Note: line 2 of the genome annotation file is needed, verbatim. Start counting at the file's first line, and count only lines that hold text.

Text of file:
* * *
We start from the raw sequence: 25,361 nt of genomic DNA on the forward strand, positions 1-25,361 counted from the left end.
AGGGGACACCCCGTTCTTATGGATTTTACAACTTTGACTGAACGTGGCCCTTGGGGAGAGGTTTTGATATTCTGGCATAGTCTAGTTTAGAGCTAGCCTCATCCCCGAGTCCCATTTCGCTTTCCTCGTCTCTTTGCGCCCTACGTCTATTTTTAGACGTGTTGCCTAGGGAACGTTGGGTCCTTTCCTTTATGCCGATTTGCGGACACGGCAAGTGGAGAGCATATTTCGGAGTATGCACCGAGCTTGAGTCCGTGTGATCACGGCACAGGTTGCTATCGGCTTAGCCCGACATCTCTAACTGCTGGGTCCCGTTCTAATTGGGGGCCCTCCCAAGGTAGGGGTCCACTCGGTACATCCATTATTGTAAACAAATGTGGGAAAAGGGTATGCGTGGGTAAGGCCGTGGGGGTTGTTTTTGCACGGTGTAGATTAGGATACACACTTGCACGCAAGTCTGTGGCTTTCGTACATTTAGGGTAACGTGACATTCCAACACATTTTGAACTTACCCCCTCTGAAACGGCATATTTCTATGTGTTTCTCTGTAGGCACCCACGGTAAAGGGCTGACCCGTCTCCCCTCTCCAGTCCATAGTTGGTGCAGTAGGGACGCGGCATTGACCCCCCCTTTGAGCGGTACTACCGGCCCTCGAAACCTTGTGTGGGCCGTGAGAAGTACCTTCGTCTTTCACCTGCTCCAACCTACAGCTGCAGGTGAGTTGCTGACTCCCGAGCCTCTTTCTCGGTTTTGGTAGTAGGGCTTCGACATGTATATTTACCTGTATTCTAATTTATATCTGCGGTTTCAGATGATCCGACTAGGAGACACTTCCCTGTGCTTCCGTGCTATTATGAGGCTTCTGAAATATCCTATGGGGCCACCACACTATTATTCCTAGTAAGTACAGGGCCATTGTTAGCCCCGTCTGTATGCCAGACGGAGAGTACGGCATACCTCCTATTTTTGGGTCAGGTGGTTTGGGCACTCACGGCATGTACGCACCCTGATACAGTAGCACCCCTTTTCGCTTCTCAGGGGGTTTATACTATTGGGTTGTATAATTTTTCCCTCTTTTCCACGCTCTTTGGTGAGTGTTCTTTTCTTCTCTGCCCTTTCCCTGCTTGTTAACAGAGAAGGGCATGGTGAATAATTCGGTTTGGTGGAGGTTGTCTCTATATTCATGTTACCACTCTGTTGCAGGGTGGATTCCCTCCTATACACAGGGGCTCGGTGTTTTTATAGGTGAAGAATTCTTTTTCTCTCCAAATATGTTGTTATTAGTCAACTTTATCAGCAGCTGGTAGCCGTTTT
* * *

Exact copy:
AGGGGACACCCCGTTCTTATGGATTTTACAACTTTGACTGAACGTGGCCCTTGGGGAGAGGTTTTGATATTCTGGCATAGTCTAGTTTAGAGCTAGCCTCATCCCCGAGTCCCATTTCGCTTTCCTCGTCTCTTTGCGCCCTACGTCTATTTTTAGACGTGTTGCCTAGGGAACGTTGGGTCCTTTCCTTTATGCCGATTTGCGGACACGGCAAGTGGAGAGCATATTTCGGAGTATGCACCGAGCTTGAGTCCGTGTGATCACGGCACAGGTTGCTATCGGCTTAGCCCGACATCTCTAACTGCTGGGTCCCGTTCTAATTGGGGGCCCTCCCAAGGTAGGGGTCCACTCGGTACATCCATTATTGTAAACAAATGTGGGAAAAGGGTATGCGTGGGTAAGGCCGTGGGGGTTGTTTTTGCACGGTGTAGATTAGGATACACACTTGCACGCAAGTCTGTGGCTTTCGTACATTTAGGGTAACGTGACATTCCAACACATTTTGAACTTACCCCCTCTGAAACGGCATATTTCTATGTGTTTCTCTGTAGGCACCCACGGTAAAGGGCTGACCCGTCTCCCCTCTCCAGTCCATAGTTGGTGCAGTAGGGACGCGGCATTGACCCCCCCTTTGAGCGGTACTACCGGCCCTCGAAACCTTGTGTGGGCCGTGAGAAGTACCTTCGTCTTTCACCTGCTCCAACCTACAGCTGCAGGTGAGTTGCTGACTCCCGAGCCTCTTTCTCGGTTTTGGTAGTAGGGCTTCGACATGTATATTTACCTGTATTCTAATTTATATCTGCGGTTTCAGATGATCCGACTAGGAGACACTTCCCTGTGCTTCCGTGCTATTATGAGGCTTCTGAAATATCCTATGGGGCCACCACACTATTATTCCTAGTAAGTACAGGGCCATTGTTAGCCCCGTCTGTATGCCAGACGGAGAGTACGGCATACCTCCTATTTTTGGGTCAGGTGGTTTGGGCACTCACGGCATGTACGCACCCTGATACAGTAGCACCCCTTTTCGCTTCTCAGGGGGTTTATACTATTGGGTTGTATAATTTTTCCCTCTTTTCCACGCTCTTTGGTGAGTGTTCTTTTCTTCTCTGCCCTTTCCCTGCTTGTTAACAGAGAAGGGCATGGTGAATAATTCGGTTTGGTGGAGGTTGTCTCTATATTCATGTTACCACTCTGTTGCAGGGTGGATTCCCTCCTATACACAGGGGCTCGGTGTTTTTATAGGTGAAGAATTCTTTTTCTCTCCAAATATGTTGTTATTAGTCAACTTTATCAGCAGCTGGTAGCCGTTTT